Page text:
The small-pox raises a tribute of a fourteenth on man|kind, and, though the number of victims wounded by its darts should not surpass the number of those it strikes mortally, it will notwithstanding be always true, that, out of 100 persons who have escaped the first dangers of in|fancy, thirteen or fourteen are cut off by this distemper, and that a like number exhibit in themselves, during their whole life, all the disagreeableness of its dismal consequen|ces. There are then, in 100 persons, 26 or 28 witnesses to prove that this plague destroys or degrades the fourth of mankind.

The number of experiments already cited demonstrates that inoculation prevents all these calamities. The ino|culated small-pox is not only neither mortal nor danger|ous, Page  31 but it leaves nothing after it that might make it re|membered with regret; this consideration alone seems decisive for that half of mankind, to whom beauty in a great measure is sometimes dearer than life. The asto|nishing contrast, M. Maty says, that may be observed in visiting the small-pox hospital, between the inoculated, and those who had the natural small-pox, in regard to the effects of the distemper on the face, would be alone suffi|cient to determine those who make some account of the advantage of not being disfigured.

These are not conjectures hazarded by a systematic genius: They are the result of facts discussed contradicto|rily, and published in the face of the world by learned di|vines, skilful physicians, and able surgeons; they are war|ranted, and have received a sufficient sanction from the great names and authority of Sydenham and Boerhaave; the Bishop of Worcester; Dr. Jurin, Secretary to the Roy|al Society; Dr. Mead, the English Hippocrates; and M. Ranby, first Surgeon to his Britannic Majesty.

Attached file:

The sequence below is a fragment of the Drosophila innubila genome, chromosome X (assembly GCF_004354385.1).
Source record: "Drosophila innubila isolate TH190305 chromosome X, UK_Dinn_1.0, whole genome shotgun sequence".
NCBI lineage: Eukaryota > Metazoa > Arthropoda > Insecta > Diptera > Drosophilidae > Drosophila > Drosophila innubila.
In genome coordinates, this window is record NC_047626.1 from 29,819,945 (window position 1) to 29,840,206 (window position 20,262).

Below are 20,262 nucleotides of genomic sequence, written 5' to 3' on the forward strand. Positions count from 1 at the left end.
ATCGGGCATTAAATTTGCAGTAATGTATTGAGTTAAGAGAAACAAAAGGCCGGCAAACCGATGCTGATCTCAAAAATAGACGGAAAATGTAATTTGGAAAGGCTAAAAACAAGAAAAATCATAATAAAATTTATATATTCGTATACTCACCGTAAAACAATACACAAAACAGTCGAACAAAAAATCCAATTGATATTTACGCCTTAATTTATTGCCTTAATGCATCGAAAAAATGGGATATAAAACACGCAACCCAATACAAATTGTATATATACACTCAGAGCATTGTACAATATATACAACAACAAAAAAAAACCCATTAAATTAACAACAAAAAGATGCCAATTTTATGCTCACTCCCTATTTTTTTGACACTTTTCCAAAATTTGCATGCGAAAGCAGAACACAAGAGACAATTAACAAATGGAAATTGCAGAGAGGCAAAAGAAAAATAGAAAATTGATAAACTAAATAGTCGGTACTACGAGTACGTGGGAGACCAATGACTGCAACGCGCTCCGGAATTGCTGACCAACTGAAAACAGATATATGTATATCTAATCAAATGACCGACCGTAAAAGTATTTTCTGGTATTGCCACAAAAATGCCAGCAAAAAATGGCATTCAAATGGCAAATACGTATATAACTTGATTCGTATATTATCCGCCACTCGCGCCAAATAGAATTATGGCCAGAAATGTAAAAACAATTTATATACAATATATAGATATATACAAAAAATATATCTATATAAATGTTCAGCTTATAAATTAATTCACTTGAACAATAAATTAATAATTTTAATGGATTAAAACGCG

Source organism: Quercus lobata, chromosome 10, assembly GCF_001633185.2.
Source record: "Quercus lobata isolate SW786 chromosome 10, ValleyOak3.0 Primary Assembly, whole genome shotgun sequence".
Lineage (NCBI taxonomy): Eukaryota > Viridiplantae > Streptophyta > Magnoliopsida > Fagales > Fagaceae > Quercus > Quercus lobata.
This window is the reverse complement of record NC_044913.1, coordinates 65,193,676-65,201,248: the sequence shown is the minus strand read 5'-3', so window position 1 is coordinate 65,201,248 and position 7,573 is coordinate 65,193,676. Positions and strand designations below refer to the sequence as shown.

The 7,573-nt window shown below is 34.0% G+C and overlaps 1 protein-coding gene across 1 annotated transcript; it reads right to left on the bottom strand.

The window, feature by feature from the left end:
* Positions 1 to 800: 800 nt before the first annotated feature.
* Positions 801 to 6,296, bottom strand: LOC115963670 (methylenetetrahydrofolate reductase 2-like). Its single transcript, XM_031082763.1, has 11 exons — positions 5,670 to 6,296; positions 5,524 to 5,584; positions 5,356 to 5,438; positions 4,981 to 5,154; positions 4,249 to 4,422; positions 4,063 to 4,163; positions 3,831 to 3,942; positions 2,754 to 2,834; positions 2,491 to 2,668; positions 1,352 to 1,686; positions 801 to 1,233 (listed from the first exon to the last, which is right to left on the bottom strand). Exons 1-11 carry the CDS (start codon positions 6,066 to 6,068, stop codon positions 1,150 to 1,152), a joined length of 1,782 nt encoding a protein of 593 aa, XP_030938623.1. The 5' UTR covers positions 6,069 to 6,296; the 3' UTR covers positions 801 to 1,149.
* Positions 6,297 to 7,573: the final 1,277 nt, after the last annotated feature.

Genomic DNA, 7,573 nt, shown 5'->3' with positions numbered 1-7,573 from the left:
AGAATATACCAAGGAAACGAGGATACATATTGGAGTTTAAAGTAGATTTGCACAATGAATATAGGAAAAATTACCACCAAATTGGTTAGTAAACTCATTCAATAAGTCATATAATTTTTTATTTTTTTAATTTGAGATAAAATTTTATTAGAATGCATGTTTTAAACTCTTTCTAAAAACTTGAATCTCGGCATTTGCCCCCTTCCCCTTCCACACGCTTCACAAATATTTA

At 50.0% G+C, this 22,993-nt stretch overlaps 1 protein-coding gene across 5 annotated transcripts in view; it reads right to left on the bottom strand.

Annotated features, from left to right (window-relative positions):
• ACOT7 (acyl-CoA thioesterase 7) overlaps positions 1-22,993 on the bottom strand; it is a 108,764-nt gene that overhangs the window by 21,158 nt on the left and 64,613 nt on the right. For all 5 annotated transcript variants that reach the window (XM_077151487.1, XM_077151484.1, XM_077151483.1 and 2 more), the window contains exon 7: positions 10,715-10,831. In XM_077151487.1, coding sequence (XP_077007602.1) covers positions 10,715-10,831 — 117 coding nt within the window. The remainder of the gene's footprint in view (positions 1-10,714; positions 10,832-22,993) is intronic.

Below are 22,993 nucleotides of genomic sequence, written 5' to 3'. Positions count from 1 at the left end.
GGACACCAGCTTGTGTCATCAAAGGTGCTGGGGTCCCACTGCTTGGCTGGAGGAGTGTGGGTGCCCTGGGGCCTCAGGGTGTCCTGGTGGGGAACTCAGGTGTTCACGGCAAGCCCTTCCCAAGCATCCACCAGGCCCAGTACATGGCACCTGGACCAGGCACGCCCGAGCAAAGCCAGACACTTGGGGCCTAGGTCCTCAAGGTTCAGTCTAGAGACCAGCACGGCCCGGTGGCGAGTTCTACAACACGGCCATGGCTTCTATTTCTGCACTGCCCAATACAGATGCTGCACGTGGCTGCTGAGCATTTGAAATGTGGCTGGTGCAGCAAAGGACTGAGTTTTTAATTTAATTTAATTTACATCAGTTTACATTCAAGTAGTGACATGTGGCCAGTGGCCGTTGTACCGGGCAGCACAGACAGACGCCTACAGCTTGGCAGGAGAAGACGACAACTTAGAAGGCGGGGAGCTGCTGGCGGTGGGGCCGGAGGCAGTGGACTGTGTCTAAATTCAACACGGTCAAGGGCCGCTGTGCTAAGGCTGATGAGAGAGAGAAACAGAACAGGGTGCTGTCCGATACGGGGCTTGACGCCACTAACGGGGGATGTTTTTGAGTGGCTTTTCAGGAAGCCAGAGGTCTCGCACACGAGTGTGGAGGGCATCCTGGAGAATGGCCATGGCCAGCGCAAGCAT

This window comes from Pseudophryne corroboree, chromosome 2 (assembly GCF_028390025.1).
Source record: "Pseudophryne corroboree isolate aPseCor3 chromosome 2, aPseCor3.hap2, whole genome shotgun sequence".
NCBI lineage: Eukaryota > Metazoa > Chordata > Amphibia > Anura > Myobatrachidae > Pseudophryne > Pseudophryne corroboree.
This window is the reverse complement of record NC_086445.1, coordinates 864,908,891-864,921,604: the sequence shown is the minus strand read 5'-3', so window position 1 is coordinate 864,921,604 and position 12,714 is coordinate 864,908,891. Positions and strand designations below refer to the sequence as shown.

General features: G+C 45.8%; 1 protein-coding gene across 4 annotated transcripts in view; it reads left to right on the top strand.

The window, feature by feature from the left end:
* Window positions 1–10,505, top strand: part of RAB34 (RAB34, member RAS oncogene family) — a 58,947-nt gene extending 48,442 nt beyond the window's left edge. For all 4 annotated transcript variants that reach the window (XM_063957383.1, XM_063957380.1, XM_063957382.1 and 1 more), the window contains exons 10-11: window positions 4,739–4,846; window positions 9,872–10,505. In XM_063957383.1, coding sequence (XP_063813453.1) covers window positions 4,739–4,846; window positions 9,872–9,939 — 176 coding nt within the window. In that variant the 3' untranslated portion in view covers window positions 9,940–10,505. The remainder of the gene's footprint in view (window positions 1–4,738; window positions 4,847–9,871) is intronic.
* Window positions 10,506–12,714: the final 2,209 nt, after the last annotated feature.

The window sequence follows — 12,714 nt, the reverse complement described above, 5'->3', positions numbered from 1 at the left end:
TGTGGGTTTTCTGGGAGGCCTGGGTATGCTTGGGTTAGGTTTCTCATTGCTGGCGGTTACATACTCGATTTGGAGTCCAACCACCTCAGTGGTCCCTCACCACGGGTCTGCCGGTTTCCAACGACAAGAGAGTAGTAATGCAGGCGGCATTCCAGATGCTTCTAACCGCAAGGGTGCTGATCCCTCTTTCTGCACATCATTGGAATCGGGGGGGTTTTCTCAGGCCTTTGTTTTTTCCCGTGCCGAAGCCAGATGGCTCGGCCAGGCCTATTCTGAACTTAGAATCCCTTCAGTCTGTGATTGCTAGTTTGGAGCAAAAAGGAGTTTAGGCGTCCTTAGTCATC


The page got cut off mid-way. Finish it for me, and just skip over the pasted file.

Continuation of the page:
Prudence advised and directed that too much precipi|tation should be guarded against in adopting a delusive no|velty; it was necessary that time should throw a new light on its utility: Upwards of thirty years experience has cleared up all doubts, and perfected the method; the lists of those that died of the small-pox have diminished by a fifth in England, since the practice of inoculation became more common; it is a truth that seems no longer contested in London, that the inoculated small-pox is infi|nitely less dangerous than the natural, and that it preserves from it. Heretofore in England this operation was bit|terly inveighed against, but now it has not one enemy that dares to attack it openly: The evidence of facts, and es|pecially the shame of maintaining a forlorn cause, have shut up the mouths of its most passionate adversaries.